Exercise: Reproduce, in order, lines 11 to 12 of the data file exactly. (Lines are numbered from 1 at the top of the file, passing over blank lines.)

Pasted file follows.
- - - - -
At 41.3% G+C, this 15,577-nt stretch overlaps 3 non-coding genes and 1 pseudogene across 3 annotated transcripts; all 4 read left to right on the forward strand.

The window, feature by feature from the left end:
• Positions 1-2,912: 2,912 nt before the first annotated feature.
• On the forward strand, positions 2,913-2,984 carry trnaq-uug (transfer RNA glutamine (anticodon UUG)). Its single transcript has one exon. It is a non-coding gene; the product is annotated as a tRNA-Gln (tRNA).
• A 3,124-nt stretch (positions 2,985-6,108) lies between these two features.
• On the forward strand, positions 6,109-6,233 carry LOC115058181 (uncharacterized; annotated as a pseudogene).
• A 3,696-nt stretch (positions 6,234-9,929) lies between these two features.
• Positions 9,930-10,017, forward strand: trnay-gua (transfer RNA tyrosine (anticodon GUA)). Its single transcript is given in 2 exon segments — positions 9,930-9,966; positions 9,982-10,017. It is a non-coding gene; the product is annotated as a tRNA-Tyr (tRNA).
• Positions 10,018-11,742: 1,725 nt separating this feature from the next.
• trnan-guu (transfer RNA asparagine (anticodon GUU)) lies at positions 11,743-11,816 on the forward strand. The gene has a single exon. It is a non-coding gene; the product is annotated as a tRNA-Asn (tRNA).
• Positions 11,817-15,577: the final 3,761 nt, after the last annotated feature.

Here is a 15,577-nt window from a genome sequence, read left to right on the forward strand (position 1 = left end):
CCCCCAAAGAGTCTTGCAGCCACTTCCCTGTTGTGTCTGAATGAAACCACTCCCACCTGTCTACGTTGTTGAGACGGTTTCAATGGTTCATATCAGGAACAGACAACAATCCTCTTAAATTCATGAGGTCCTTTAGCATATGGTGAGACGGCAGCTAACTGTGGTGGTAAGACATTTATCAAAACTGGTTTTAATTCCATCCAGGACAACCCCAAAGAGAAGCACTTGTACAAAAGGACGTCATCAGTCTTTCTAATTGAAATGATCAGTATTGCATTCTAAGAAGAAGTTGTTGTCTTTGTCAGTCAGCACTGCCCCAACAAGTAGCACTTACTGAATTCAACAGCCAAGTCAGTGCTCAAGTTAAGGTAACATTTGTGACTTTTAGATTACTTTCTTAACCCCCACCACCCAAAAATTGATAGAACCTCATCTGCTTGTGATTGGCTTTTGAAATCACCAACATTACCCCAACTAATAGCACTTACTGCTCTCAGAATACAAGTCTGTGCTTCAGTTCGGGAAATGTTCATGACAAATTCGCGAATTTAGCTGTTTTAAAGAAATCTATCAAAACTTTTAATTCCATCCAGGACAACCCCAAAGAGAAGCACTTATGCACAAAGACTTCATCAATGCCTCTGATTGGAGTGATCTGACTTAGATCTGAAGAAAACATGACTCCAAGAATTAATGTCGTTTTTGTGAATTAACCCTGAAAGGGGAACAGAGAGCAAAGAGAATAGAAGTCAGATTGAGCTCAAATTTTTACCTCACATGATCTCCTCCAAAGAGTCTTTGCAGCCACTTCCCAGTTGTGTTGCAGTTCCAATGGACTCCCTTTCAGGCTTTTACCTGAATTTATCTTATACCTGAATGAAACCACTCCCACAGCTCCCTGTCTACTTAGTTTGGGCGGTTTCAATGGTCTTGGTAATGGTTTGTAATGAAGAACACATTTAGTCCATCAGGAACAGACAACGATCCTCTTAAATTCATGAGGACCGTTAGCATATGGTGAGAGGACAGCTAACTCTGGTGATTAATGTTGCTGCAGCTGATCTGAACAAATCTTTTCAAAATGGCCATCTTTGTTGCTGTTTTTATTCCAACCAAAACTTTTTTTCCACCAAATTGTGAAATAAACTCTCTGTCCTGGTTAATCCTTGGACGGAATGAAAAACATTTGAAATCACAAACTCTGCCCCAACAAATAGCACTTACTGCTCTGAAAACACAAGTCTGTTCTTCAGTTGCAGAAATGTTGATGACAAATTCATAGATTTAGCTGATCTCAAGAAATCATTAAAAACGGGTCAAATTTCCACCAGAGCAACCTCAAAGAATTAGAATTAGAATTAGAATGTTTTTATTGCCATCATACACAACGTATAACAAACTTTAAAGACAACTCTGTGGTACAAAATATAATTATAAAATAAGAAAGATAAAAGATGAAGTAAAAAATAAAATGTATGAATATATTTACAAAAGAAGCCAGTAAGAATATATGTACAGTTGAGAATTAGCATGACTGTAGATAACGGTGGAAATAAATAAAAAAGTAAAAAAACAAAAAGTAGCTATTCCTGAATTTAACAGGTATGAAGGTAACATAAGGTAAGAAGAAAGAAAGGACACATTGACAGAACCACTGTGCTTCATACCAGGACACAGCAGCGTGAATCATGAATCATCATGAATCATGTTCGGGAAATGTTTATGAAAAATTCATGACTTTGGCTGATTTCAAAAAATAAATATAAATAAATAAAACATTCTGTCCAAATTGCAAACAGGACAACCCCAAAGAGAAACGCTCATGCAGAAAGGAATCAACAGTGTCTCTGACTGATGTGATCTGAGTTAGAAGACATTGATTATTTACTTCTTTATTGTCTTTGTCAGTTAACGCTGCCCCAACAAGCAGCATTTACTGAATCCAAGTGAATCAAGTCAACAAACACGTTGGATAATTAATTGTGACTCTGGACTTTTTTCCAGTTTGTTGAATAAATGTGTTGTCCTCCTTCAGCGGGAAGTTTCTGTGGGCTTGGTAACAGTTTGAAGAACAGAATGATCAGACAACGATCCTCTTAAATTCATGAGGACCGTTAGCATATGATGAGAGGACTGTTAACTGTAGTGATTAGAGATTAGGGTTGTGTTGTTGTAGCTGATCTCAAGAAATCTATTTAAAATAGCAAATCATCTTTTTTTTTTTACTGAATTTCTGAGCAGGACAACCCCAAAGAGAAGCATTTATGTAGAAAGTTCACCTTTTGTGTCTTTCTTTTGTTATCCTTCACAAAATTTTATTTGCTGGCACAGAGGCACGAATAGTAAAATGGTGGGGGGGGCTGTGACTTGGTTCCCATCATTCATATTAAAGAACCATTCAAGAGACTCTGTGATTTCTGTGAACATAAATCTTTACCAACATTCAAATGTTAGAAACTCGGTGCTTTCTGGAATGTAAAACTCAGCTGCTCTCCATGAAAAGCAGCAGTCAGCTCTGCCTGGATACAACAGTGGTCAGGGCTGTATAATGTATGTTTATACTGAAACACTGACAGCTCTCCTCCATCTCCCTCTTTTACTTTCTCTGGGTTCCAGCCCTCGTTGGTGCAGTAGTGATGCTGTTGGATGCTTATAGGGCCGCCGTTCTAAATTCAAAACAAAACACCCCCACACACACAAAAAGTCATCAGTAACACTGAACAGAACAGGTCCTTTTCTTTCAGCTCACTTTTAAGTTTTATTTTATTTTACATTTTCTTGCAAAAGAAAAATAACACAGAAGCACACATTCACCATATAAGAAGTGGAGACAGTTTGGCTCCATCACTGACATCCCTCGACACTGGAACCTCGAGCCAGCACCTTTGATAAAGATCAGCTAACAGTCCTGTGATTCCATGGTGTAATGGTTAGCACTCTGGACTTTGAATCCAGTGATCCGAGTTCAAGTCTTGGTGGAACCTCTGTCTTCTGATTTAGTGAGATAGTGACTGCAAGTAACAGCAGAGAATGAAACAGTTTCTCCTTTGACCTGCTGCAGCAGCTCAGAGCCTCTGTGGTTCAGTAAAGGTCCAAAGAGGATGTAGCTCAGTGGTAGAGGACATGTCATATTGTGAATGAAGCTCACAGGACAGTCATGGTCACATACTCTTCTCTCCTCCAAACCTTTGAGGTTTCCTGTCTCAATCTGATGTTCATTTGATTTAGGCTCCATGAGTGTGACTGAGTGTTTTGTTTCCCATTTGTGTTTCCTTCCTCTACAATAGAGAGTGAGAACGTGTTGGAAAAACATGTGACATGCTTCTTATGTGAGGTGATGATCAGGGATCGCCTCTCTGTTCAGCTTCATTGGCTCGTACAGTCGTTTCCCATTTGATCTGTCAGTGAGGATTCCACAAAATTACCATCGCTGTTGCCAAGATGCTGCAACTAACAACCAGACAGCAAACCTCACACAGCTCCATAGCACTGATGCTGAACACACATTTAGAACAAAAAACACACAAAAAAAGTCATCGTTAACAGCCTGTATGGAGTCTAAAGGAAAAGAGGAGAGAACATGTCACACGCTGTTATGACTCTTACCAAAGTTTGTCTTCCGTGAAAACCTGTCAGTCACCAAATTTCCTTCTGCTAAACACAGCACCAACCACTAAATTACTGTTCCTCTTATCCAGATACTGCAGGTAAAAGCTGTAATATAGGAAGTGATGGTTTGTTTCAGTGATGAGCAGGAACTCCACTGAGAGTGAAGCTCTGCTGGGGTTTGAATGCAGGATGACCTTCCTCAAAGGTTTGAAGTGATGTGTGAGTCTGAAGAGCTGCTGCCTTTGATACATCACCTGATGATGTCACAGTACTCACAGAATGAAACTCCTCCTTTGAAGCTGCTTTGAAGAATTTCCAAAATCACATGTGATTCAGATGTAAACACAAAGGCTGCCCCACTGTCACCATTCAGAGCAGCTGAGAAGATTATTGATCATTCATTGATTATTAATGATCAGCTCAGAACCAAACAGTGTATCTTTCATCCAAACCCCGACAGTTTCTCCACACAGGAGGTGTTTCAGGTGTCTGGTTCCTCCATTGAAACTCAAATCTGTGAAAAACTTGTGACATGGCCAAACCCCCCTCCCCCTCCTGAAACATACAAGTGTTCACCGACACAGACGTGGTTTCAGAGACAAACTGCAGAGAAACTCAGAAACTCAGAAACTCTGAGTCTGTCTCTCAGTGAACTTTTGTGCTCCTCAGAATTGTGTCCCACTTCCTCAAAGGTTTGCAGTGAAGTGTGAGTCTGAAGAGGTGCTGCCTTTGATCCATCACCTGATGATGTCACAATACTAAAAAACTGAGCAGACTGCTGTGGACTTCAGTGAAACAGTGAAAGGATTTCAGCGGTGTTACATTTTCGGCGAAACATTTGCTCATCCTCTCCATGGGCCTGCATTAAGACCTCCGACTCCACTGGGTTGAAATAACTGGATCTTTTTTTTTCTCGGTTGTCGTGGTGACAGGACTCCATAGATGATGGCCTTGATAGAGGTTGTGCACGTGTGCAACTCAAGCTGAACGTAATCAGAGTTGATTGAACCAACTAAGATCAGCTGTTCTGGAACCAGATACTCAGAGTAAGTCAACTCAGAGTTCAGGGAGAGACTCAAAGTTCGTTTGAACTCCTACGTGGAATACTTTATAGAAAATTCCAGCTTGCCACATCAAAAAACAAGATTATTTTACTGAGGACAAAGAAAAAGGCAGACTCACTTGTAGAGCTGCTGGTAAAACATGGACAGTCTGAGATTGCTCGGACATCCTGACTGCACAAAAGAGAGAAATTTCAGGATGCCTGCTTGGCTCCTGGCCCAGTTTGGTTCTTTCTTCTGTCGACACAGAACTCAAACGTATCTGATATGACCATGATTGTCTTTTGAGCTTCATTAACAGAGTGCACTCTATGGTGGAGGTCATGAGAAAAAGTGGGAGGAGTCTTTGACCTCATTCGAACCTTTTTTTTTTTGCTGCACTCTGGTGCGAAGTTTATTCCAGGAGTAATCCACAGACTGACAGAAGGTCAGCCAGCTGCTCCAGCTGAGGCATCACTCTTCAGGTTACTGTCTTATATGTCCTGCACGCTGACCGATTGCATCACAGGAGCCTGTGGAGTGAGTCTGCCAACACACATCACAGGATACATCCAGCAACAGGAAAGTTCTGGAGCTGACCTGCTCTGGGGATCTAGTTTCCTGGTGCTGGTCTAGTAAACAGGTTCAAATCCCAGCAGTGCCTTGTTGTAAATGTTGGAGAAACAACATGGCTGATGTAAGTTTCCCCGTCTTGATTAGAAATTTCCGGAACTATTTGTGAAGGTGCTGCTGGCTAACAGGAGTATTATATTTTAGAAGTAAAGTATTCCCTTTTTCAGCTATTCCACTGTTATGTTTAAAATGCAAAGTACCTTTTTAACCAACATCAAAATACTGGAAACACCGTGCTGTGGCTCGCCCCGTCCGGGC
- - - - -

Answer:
• Positions 11,817-15,577: the final 3,761 nt, after the last annotated feature.

Here is a 15,577-nt window from a genome sequence, read left to right on the forward strand (position 1 = left end):